No minimalist blogger that I can find discusses any downsides to minimalism, save for one, which was just published a few days ago. Of course, the most logical reason for that is that the majority of the time there is very little downside; I have never (ever) regretted getting rid of something after the fact. There are items that I have taken pictures of that I look back on fondly; there are things that I think about periodically as having made my life easier in some way; there are even feelings of sentimentality for which a picture does not do justice. But even in those moments, I am comforted by the people I still have and the things that I value more now because of the space they are provided.
Quick aside for an example: take coffee mugs. I had dozens (note the plural) and we need two at most normally. We have gotten rid of all but a handful to enable us to be lazy in cleaning some days or to entertain on others. I have never missed a specific mug and I now use most (if not all) of my mugs consistently, but I periodically get a pang for the variety I once had. My point is, no blogger discusses that feeling.
But the pang I felt the other day was one I didn’t expect: guilt. At the above link, Tapasya says it succinctly and I can’t say it any better:
I don’t even remember how, when, or why this even started, all I know is that every time I decide to buy something, I feel awash with guilt over whether I’m just buying clutter and whether it’s something I truly need. This guilt then leads to me feeling like an imposter minimalist and questioning my very identity.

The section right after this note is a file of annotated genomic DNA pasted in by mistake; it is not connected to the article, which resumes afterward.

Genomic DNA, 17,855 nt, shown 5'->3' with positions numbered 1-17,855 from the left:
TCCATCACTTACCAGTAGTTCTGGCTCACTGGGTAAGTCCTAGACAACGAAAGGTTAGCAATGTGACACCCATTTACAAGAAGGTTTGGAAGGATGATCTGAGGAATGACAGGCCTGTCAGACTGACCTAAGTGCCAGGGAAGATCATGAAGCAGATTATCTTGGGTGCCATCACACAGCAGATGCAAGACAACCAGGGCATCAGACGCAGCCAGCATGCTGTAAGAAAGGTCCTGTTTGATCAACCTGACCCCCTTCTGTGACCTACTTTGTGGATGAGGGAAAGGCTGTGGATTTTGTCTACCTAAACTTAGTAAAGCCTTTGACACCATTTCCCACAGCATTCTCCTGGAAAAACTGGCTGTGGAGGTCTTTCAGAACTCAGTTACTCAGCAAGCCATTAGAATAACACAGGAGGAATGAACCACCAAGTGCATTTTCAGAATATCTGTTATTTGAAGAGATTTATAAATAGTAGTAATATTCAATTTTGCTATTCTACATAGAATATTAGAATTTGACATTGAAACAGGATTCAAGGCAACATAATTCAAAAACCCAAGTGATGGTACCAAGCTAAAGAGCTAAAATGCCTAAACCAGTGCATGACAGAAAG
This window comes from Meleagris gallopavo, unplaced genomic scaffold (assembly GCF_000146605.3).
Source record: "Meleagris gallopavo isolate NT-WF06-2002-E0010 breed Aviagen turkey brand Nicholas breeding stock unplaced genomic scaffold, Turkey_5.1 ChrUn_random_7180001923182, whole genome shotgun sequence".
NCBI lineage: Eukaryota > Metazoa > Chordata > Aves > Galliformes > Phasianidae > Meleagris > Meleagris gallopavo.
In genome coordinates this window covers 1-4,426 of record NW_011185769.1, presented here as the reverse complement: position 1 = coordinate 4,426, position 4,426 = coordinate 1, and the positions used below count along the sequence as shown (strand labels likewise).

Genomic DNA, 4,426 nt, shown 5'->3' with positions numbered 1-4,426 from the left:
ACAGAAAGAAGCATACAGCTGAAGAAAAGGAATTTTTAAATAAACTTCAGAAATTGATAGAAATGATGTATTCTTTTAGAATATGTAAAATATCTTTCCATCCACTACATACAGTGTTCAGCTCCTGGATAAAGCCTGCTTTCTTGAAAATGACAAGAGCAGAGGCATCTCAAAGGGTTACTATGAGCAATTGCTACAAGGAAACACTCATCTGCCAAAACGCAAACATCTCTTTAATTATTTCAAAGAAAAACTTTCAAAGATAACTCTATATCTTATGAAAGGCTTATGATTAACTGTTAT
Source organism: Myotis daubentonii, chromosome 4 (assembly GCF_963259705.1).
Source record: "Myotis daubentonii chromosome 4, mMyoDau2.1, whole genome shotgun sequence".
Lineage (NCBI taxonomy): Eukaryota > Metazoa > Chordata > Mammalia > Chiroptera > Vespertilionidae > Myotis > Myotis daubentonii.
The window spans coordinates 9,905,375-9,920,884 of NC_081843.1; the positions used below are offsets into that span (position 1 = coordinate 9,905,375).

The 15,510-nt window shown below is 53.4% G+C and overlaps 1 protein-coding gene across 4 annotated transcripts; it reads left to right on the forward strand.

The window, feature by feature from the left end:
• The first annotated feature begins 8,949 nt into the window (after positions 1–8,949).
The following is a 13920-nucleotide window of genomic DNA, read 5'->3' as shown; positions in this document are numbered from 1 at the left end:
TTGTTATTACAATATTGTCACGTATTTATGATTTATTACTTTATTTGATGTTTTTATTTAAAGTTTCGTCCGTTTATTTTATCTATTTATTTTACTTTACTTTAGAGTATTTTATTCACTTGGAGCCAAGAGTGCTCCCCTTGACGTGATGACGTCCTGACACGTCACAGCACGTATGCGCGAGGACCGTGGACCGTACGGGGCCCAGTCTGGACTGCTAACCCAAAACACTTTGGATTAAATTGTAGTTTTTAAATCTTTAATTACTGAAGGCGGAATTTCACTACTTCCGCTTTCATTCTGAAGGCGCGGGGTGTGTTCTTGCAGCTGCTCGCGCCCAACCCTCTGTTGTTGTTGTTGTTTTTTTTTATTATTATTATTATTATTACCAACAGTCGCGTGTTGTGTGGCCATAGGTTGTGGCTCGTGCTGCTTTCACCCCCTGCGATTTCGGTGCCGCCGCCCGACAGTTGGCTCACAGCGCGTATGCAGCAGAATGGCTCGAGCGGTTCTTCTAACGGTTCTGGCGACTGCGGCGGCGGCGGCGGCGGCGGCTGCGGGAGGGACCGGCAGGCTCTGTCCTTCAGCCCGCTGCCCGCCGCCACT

That is not wrong.
A new set of towels for the kitchen, an extra snack at the grocery store, a thing that will make life a bit easier during a pandemic, even gifts from or for other people can send me reeling into an introspective spiral of questions around need, desire, and extravagance. That is not to say these questions aren’t valid, but they consistently create a crisis of self, a feeling that I am not being true to some non-existent minimalist code.
When one approaches minimalism, there is the rush of the initial declutter or the space saved by getting rid of things we don’t need. I have a consistent happiness in getting something out, so why wouldn’t I expect an equal and opposite sadness when I have to acquiesce to a need or want that forces me to let something else in.
Last week, I wrote about the fact that items are not leaving my house at the same rate as normal due to the pandemic, but I have a feeling that this guilt would be present even in the absence of the complications presented by the pandemic.
Posted: November 30, 2020
In 2022, I am participating in two leadership training programs. This should be a social experience, so I am writing about it. Check out the full list of posts in the series here.